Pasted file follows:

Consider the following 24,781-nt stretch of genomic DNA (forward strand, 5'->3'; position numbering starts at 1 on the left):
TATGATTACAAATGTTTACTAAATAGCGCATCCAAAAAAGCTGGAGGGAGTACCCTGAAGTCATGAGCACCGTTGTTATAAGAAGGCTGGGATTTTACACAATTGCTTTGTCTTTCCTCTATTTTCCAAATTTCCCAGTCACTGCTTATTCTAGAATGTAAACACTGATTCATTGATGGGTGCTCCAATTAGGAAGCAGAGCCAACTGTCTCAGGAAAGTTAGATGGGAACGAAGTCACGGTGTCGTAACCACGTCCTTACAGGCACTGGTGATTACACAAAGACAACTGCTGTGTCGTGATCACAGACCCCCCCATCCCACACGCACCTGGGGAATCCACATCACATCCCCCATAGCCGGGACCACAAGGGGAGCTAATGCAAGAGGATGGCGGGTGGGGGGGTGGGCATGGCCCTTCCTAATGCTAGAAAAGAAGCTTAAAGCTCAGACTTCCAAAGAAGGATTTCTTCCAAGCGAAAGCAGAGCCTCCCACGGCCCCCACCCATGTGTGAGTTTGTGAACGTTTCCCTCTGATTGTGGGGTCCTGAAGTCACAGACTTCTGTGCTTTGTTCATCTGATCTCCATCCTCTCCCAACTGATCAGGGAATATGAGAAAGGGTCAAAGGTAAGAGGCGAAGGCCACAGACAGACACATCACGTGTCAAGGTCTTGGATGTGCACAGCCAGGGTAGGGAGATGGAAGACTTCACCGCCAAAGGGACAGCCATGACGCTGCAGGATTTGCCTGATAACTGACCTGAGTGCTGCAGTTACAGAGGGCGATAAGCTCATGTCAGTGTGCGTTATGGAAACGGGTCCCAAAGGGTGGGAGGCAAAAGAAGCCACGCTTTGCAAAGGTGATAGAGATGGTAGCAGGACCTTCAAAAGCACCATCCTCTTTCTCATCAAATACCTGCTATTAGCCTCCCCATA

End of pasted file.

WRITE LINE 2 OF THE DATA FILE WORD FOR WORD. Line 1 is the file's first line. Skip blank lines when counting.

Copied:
TATGATTACAAATGTTTACTAAATAGCGCATCCAAAAAAGCTGGAGGGAGTACCCTGAAGTCATGAGCACCGTTGTTATAAGAAGGCTGGGATTTTACACAATTGCTTTGTCTTTCCTCTATTTTCCAAATTTCCCAGTCACTGCTTATTCTAGAATGTAAACACTGATTCATTGATGGGTGCTCCAATTAGGAAGCAGAGCCAACTGTCTCAGGAAAGTTAGATGGGAACGAAGTCACGGTGTCGTAACCACGTCCTTACAGGCACTGGTGATTACACAAAGACAACTGCTGTGTCGTGATCACAGACCCCCCCATCCCACACGCACCTGGGGAATCCACATCACATCCCCCATAGCCGGGACCACAAGGGGAGCTAATGCAAGAGGATGGCGGGTGGGGGGGTGGGCATGGCCCTTCCTAATGCTAGAAAAGAAGCTTAAAGCTCAGACTTCCAAAGAAGGATTTCTTCCAAGCGAAAGCAGAGCCTCCCACGGCCCCCACCCATGTGTGAGTTTGTGAACGTTTCCCTCTGATTGTGGGGTCCTGAAGTCACAGACTTCTGTGCTTTGTTCATCTGATCTCCATCCTCTCCCAACTGATCAGGGAATATGAGAAAGGGTCAAAGGTAAGAGGCGAAGGCCACAGACAGACACATCACGTGTCAAGGTCTTGGATGTGCACAGCCAGGGTAGGGAGATGGAAGACTTCACCGCCAAAGGGACAGCCATGACGCTGCAGGATTTGCCTGATAACTGACCTGAGTGCTGCAGTTACAGAGGGCGATAAGCTCATGTCAGTGTGCGTTATGGAAACGGGTCCCAAAGGGTGGGAGGCAAAAGAAGCCACGCTTTGCAAAGGTGATAGAGATGGTAGCAGGACCTTCAAAAGCACCATCCTCTTTCTCATCAAATACCTGCTATTAGCCTCCCCATA